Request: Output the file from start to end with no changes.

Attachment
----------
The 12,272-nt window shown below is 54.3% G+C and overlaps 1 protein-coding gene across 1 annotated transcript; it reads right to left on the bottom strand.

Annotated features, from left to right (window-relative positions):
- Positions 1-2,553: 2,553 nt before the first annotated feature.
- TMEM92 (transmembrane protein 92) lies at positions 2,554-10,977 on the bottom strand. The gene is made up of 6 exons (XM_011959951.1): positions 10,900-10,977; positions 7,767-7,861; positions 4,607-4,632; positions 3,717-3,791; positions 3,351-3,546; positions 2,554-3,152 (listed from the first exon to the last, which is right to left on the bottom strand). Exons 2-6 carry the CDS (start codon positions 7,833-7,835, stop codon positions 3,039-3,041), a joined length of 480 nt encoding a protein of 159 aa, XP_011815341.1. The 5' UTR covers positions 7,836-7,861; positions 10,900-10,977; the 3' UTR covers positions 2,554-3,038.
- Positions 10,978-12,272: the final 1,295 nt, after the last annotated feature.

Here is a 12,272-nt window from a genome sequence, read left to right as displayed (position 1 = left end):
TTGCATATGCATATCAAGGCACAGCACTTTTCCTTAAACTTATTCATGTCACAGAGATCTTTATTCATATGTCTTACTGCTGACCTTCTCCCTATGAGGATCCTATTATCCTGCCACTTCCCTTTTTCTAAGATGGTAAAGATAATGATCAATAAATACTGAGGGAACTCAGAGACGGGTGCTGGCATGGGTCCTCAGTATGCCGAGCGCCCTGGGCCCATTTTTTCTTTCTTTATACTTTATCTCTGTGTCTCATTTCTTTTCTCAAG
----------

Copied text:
The 12,272-nt window shown below is 54.3% G+C and overlaps 1 protein-coding gene across 1 annotated transcript; it reads right to left on the bottom strand.

Annotated features, from left to right (window-relative positions):
- Positions 1-2,553: 2,553 nt before the first annotated feature.
- TMEM92 (transmembrane protein 92) lies at positions 2,554-10,977 on the bottom strand. The gene is made up of 6 exons (XM_011959951.1): positions 10,900-10,977; positions 7,767-7,861; positions 4,607-4,632; positions 3,717-3,791; positions 3,351-3,546; positions 2,554-3,152 (listed from the first exon to the last, which is right to left on the bottom strand). Exons 2-6 carry the CDS (start codon positions 7,833-7,835, stop codon positions 3,039-3,041), a joined length of 480 nt encoding a protein of 159 aa, XP_011815341.1. The 5' UTR covers positions 7,836-7,861; positions 10,900-10,977; the 3' UTR covers positions 2,554-3,038.
- Positions 10,978-12,272: the final 1,295 nt, after the last annotated feature.

Here is a 12,272-nt window from a genome sequence, read left to right as displayed (position 1 = left end):
TTGCATATGCATATCAAGGCACAGCACTTTTCCTTAAACTTATTCATGTCACAGAGATCTTTATTCATATGTCTTACTGCTGACCTTCTCCCTATGAGGATCCTATTATCCTGCCACTTCCCTTTTTCTAAGATGGTAAAGATAATGATCAATAAATACTGAGGGAACTCAGAGACGGGTGCTGGCATGGGTCCTCAGTATGCCGAGCGCCCTGGGCCCATTTTTTCTTTCTTTATACTTTATCTCTGTGTCTCATTTCTTTTCTCAAG